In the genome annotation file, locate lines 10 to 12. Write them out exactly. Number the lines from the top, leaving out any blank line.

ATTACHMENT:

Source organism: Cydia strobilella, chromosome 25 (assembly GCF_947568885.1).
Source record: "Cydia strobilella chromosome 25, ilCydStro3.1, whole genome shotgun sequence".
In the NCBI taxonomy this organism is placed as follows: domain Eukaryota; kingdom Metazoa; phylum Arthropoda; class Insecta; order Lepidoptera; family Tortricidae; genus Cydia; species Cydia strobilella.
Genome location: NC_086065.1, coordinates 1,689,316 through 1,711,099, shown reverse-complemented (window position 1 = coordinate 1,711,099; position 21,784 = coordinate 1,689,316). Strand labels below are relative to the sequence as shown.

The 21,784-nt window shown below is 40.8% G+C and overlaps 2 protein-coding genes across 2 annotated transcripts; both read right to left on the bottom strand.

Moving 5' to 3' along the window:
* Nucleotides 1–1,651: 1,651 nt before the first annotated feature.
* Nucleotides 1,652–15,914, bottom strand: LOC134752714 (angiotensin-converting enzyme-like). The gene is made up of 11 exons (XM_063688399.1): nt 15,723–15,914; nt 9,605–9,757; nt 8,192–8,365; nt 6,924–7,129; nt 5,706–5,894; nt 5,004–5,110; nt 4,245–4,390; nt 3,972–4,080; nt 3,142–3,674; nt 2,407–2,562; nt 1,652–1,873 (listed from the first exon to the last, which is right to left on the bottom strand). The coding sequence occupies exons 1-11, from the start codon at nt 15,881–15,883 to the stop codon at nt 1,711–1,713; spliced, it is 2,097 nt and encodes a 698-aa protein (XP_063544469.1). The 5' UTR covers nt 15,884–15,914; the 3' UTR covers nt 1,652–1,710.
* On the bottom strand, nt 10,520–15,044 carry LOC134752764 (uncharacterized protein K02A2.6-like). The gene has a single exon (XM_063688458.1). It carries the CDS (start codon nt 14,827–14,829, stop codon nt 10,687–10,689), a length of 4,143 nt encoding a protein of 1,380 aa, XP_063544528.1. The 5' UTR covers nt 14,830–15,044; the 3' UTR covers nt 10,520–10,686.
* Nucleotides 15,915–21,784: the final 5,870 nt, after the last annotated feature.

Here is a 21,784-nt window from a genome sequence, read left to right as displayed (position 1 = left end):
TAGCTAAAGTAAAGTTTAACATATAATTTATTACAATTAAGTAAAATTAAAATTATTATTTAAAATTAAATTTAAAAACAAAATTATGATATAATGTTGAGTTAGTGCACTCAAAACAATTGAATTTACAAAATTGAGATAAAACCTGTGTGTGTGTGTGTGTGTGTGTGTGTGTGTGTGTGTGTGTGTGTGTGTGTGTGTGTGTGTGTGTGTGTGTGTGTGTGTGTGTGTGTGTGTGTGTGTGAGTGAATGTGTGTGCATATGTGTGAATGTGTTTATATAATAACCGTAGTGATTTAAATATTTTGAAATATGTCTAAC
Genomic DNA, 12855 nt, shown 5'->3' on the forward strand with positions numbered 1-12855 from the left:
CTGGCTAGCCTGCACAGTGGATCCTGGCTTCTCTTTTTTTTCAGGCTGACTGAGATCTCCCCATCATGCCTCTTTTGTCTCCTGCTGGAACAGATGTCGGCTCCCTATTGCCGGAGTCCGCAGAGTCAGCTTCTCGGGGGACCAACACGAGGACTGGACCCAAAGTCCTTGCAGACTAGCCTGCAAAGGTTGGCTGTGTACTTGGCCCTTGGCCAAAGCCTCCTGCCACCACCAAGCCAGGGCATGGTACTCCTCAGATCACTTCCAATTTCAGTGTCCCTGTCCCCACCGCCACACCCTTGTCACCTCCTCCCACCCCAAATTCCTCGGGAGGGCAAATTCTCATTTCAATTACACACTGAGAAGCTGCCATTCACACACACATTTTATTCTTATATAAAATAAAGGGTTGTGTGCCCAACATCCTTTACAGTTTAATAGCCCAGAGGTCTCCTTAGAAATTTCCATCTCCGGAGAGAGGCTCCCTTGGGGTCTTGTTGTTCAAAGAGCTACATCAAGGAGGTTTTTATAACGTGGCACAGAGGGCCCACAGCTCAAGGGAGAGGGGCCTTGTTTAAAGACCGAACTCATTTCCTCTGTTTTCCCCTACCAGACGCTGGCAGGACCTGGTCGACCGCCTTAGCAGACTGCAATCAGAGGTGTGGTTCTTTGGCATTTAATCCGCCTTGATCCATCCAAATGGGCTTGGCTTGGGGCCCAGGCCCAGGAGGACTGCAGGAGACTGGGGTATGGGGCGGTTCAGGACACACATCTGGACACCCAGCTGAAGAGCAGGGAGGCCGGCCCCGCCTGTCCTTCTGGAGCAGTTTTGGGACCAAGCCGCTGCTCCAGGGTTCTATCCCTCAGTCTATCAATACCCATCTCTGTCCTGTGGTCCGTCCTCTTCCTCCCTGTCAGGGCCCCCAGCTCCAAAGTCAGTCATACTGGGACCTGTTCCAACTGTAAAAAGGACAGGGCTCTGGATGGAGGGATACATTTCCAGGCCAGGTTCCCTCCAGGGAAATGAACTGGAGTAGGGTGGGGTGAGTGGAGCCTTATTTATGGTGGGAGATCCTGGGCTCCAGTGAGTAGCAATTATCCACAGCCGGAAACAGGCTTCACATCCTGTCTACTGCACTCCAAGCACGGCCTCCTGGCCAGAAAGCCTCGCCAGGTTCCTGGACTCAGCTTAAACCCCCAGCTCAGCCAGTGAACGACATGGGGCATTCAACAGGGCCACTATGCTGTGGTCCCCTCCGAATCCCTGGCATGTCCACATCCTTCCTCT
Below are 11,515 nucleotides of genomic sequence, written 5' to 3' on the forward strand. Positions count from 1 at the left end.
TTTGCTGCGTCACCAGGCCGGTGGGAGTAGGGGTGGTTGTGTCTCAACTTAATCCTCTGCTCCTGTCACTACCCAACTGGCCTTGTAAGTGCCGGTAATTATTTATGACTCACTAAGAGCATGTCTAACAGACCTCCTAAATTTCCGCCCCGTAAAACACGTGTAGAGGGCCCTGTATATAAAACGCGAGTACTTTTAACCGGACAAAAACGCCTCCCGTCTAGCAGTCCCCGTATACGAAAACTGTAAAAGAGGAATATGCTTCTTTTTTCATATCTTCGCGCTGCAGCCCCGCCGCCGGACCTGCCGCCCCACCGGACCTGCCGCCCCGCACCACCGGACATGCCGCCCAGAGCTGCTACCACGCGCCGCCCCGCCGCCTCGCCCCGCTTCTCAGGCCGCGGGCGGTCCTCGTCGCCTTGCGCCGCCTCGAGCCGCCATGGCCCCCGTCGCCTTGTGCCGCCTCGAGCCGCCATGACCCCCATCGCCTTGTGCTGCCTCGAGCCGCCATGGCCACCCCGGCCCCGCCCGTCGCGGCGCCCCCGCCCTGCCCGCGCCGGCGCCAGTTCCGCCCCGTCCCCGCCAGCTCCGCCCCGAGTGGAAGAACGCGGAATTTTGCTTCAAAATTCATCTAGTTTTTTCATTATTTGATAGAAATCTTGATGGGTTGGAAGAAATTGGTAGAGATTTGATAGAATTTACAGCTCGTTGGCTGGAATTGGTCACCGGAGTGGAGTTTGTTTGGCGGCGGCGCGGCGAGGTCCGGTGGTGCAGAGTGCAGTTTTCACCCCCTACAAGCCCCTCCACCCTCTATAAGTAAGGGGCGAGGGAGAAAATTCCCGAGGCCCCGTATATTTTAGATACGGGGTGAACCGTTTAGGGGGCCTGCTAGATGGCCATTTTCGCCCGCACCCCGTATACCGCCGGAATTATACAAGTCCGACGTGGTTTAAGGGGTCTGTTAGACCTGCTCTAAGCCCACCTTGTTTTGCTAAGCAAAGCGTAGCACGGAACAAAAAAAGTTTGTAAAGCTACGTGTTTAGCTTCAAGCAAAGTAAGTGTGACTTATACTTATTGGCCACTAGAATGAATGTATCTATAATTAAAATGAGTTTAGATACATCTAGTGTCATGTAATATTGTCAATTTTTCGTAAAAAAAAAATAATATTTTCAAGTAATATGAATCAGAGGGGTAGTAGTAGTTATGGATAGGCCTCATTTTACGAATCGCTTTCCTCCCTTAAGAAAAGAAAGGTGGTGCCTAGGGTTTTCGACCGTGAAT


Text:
* Nucleotides 15,915–21,784: the final 5,870 nt, after the last annotated feature.

Here is a 21,784-nt window from a genome sequence, read left to right as displayed (position 1 = left end):
TAGCTAAAGTAAAGTTTAACATATAATTTATTACAATTAAGTAAAATTAAAATTATTATTTAAAATTAAATTTAAAAACAAAATTATGATATAATGTTGAGTTAGTGCACTCAAAACAATTGAATTTACAAAATTGAGATAAAACCTGTGTGTGTGTGTGTGTGTGTGTGTGTGTGTGTGTGTGTGTGTGTGTGTGTGTGTGTGTGTGTGTGTGTGTGTGTGTGTGTGTGTGTGTGTGTGTGTGAGTGAATGTGTGTGCATATGTGTGAATGTGTTTATATAATAACCGTAGTGATTTAAATATTTTGAAATATGTCTAAC